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Supervisa application for Mother-in-Law - Zero ties to Philippines... What to do?

Discussion in 'Visitors' started by joeythecat, May 24, 2018.

  1. So I am now in the process of applying for a super visa for my mother-in-law. I have a problem. She has literally zero ties to Philippines except that her two sons ( 21 and 23) live with her. Their house and business is in my wifes name and they do not even have a bank account. We meet and exceed all the requirements on our side but I am worried about refusal.

    What would be best to do? Should we put that she is only going to come for about 3 weeks? We wanted a super visa because we are starting a family and we want her to be able to come back for the birth of her first grand child.

    Any advice would help.
     
  2. Just apply.

    PS: Keep in mind that a super visa only allows for the first stay to be 2 years without an extension...any subsequent visits will be allowed for 6 months, and then you have to request for an extension. So if she stays for 3 weeks on the first visit, she's wasting the point of a super visa.
     
  3. Wasting ????smh.....Not every parent or grandparent wants to stay in Canada for 2 years

    We all have our reasons... before calling it wasting best understand the OP’s reasons...
     
    Mariebelmont and joeythecat like this.
  4. Apply for the supervisa.... a supervisa is easier to get than a TRV especially for older applicants who may not have strong ties to home country
     
    Mariebelmont and joeythecat like this.
  5. Can you provide source for this information on subsequent visits would be given only for 6 months? I found this link and it doesn't say anything like you said..

    http://www.cic.gc.ca/english/helpcentre/answer.asp?qnum=426&top=16

    Please note that officer allowing lesser timeframe at their discretion is different from law. Above link says maximum allowed time is two years per visit. Office could again give 3 months or 6 months or 1 year or even 2 years based on the merit, mainly time from past visit and length of precious stay, of the entrant. Please clarify how you say it's only for six months.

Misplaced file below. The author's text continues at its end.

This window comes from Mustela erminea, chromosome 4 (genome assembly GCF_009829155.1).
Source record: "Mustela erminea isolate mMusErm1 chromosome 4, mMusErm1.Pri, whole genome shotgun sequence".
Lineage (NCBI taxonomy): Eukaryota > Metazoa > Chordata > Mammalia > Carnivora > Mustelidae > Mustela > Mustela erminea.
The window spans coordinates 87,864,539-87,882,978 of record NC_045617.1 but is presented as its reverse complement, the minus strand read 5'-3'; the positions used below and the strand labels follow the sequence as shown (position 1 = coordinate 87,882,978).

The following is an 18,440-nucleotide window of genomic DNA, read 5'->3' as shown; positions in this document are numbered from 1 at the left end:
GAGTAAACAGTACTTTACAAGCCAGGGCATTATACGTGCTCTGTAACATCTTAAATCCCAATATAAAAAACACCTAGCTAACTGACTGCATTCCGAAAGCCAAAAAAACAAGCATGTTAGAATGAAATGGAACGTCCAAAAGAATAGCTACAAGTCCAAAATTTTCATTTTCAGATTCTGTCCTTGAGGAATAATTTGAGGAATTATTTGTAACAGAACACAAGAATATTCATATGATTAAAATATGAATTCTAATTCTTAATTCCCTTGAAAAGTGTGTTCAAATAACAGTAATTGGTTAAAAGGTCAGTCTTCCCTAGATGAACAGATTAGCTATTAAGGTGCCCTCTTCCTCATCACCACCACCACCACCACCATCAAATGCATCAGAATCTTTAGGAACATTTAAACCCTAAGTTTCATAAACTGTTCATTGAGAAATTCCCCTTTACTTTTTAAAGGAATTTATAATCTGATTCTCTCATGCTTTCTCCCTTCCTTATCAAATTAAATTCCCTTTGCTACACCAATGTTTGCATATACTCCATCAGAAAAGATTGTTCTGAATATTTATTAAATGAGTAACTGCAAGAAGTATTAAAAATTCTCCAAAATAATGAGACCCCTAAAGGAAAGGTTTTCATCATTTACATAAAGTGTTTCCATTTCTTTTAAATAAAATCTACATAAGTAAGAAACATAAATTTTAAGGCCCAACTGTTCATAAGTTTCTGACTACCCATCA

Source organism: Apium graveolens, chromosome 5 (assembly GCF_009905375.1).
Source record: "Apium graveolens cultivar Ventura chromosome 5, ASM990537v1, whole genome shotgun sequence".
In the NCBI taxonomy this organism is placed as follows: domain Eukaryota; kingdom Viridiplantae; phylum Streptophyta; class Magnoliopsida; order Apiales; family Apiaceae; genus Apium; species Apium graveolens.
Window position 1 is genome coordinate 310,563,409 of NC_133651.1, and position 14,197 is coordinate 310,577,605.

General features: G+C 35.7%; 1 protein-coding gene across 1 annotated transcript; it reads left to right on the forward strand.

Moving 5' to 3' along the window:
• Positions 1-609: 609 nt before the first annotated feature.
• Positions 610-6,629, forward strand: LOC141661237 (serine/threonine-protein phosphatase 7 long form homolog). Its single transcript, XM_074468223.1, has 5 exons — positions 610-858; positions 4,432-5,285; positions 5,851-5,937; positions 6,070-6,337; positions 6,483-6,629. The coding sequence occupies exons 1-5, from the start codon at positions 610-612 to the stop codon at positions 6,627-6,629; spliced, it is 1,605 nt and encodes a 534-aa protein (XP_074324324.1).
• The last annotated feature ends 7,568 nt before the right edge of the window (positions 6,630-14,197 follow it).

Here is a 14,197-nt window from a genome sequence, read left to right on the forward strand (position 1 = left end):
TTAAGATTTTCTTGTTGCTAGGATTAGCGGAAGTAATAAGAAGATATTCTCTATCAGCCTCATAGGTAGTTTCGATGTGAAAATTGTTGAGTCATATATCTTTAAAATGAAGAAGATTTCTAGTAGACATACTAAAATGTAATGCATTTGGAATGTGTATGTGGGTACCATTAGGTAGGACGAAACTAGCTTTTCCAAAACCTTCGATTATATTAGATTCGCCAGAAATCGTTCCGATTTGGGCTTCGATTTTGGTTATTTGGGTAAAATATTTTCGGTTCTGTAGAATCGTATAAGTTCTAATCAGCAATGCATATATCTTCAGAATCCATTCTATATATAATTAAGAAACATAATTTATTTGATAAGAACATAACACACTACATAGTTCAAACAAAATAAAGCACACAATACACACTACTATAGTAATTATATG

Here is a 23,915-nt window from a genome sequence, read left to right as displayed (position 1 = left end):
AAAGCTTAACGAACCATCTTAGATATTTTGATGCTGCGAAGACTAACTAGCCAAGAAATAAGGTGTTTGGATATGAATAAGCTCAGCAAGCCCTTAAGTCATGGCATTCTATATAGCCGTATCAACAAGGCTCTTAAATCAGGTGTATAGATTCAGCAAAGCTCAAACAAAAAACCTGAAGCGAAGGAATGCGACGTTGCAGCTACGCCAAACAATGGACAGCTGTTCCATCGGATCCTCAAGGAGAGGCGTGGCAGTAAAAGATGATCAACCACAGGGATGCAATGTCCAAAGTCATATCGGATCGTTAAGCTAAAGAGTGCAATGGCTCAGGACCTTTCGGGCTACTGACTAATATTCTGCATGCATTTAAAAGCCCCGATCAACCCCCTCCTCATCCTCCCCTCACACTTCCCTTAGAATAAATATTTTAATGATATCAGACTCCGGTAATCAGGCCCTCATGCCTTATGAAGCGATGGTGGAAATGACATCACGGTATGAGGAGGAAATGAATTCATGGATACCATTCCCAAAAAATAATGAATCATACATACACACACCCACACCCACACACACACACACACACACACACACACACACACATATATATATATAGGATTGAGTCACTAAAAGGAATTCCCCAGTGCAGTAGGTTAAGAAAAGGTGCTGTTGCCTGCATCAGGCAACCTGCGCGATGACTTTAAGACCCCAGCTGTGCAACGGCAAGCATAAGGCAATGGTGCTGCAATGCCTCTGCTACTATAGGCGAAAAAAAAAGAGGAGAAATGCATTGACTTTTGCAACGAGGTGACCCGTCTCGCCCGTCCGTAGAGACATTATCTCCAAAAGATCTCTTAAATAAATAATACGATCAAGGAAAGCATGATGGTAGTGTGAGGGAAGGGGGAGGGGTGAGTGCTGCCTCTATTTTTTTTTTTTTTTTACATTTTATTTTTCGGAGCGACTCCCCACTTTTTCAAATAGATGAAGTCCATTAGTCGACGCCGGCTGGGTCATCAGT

6. So what should I do? Invite for a month for Christmas/new years, or for 4-5 months? Which would be better to get the visa?

    Also, my mother-in-law supports herself with her store in a public market. It is a cash based business and she uses that money to live. She has no bank account and zero savings. She does not pay taxes which is another story. But should we just put that she is retired and that's why she has no income?
     
  7. If the parent would like to stay for less than 2 years (on the initial entry, without an extension) then maybe a TRV would be a better option
     
  8. Here's the answer:
    https://www.canada.ca/en/immigration-refugees-citizenship/services/application/application-forms-guides/guide-5256-applying-visitor-visa-temporary-resident-visa.html#5256E2


    Arrival in Canada
    A valid Temporary Resident Visa is not a guarantee of entry into Canada. An officer at the port of entry will decide if you still meet the requirements for admission when you arrive.

    If there has been a change in circumstances between the dates of your application for a visa and your arrival in Canada, or if subsequent information is given which was not originally available to the visa office, you may be refused entry.

    When you arrive in Canada, the officer at the port of entry will determine whether you may enter Canada and how long you may stay. You must leave Canada on or before the date set by the officer or have your status extended by an officer in Canada. The stamp placed in your passport by a Canadian official is generally valid for a period of six (6) months unless another duration is specified by the official.